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Welfare News on the Web

Hunger in the Land of Plenty

The Charlotte Observer

Welfare Reform's Unanswered Questions
By Julianne Malveaux of NetNoir.Com
Career Magazine

Toward a New Generation of Community Jobs Programs
by Clifford Johnson
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The Streetlife Gallery in Seattle, Washington is a wonderful project. The gallery is a "cooperative established to provide and promote an artistic and dignified working environment and art gallery for persons in financial difficulty." Explore some of their artist's work!
An E-Mail from one of our readers.

(Note: We have left this letter up for some time now because our readers have found it very informative and it shows welfare reform from another perspective. Many times as we make policy decisions and discuss politics, we become too abstract and forget the human side of our day-to-day decisions. We hope this letter will remind everyone of the real issues at hand.)

Good, I got your attention! Let me begin by introducing myself. My name is _________ ____________, I am a 38 year old, divorced mother of two. I also happen to be a welfare recipient and a college senior on the Dean's List at _________ University. I am writing you because I want to show the other side of welfare, I want others to know that all women on welfare are not lazy, unmotivated and uneducated. For every negative human interest story that is published in the _________________, there are at least 5 people like me, striving to make a difference, to change her life, to survive and reach back to help another.

If someone had told me 2 years ago that I would be back in college I would have slapped him/her. I was in an abusive marriage, my ex-husband tried on numerous occasions to kill me. I was in and out of hospital emergency rooms with sprains and bruises and dislocations and knocked-out teeth. I was on Prozac and on the verge of losing my job as well as my mind. I left my husband and that life behind. I left with my 4 year old daughter and the clothes on our backs.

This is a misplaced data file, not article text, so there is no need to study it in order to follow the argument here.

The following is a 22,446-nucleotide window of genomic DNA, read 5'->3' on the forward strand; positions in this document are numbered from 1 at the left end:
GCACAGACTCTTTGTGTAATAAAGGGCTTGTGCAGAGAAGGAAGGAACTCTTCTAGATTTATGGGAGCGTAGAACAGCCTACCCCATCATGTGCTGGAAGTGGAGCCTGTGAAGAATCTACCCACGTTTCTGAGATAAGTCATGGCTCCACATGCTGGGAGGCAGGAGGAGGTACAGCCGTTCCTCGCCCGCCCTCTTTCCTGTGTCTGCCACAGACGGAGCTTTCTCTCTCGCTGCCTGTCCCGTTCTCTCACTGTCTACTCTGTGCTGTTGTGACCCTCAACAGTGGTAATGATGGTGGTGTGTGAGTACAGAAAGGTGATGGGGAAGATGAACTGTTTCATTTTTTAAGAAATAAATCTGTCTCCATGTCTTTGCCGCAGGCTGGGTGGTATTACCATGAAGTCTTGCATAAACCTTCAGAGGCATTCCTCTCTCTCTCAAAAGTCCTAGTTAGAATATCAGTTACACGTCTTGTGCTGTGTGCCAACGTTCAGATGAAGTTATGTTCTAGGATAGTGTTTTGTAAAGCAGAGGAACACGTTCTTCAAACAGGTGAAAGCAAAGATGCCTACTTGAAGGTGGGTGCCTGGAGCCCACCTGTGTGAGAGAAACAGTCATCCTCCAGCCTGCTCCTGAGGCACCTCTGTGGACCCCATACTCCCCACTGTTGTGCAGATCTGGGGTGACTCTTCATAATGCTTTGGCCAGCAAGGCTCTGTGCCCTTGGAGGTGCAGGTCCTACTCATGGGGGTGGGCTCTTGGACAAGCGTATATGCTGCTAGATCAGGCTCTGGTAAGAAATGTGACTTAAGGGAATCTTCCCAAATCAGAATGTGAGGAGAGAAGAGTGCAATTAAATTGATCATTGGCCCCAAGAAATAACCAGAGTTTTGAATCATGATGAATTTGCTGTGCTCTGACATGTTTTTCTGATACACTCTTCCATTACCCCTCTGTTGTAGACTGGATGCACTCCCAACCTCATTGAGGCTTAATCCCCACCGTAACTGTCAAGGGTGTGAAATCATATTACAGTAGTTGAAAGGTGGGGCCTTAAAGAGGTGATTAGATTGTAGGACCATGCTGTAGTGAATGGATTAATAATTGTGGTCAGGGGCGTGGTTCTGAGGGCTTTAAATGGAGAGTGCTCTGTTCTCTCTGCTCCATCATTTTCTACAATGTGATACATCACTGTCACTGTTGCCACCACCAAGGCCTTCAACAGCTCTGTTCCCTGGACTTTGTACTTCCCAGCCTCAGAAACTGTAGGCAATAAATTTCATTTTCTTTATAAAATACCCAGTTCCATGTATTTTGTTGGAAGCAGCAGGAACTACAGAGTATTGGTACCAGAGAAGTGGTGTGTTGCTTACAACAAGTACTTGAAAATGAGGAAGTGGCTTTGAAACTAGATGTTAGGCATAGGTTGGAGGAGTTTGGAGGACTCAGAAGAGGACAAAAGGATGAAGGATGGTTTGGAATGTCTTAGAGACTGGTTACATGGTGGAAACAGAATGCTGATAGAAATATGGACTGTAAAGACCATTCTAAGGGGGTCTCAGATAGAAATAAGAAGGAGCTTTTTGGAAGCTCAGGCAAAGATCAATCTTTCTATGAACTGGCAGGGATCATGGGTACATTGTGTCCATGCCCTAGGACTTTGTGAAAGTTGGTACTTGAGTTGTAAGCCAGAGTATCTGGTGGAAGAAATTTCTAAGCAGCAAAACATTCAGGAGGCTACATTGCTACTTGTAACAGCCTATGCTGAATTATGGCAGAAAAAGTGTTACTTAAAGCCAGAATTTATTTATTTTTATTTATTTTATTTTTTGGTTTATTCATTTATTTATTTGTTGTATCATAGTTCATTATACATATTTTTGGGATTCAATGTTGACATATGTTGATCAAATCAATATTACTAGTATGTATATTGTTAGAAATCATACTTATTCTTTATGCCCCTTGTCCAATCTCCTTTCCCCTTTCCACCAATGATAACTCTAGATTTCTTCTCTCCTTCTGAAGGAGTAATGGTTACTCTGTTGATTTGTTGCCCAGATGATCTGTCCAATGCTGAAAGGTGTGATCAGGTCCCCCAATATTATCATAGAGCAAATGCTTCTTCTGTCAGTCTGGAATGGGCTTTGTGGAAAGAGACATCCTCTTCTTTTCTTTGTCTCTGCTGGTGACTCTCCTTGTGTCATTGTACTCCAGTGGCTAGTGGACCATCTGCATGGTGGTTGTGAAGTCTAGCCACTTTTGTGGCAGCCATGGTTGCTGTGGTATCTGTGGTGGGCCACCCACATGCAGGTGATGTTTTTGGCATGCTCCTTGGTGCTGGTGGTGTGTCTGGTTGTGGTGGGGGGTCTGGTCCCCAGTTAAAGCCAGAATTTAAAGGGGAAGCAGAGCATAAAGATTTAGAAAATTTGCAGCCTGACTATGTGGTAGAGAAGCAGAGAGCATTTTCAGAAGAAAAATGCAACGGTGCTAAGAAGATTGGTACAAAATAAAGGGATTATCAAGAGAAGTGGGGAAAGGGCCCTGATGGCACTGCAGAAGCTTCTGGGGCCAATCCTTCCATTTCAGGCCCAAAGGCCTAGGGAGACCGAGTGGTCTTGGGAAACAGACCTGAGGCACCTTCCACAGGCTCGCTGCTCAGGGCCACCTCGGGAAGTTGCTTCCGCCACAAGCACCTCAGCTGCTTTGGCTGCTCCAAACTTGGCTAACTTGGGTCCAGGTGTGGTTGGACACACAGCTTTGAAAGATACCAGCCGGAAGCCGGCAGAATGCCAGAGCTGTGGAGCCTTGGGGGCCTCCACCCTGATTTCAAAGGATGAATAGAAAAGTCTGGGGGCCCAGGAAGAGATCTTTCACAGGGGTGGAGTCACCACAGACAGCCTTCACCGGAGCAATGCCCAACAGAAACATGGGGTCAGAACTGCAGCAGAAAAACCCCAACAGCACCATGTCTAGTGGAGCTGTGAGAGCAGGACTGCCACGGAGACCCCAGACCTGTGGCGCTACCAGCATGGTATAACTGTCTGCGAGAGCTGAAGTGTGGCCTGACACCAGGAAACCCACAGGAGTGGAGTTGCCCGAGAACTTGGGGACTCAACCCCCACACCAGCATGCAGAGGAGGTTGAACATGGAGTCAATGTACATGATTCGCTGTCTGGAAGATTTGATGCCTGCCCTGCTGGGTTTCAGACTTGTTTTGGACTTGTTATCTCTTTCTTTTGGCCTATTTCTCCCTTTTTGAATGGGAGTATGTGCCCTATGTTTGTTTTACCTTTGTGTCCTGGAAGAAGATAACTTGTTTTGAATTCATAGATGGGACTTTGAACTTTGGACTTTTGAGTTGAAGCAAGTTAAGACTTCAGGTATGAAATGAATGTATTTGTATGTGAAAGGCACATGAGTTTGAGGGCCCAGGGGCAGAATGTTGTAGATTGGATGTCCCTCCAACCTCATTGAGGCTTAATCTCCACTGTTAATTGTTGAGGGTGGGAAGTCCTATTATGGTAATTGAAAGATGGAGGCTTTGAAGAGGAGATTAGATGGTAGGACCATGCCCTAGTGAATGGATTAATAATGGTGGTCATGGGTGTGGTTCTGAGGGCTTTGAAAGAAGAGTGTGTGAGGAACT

I moved to ________, living with a relative I made an attempt to start over. It is not easy to live in this area of the country making less than $25,000 per year, try doing it on $12,000, raising two children!! It is virtually impossible without some type of assistance. But wait, I'm not uneducated or unskilled. I had completed 2 years of college before I dropped out in 1980 to give birth to my son, I was employed as a federal employee, all was good until I met my husband, then things began to go sour in my life. Next, the President decides to down-size government and I go from working full-time to part-time. It is not easy supporting 4 people but I did, I worked three jobs, one full-time during the day, one part- time at night and 16 hours on the weekend. You see I'm not lazy, I believe in the "American Dream" I want to succeed. But life throws some funny twists and turns and at the age of 35 I found myself, homeless, battered and on welfare.

Receiving welfare does not make your life better, not even bearable, it just makes your life belong to someone else. That someone who is your worker, who sometimes makes you jump through hoops just to get an extra $25 per month in food stamps! No I don't drink or smoke or do crack or sell drugs. I buy and eat food with my food stamps. I clip coupons and the Safeway coupon book is a lifesaver; I saved the government $35 this week alone.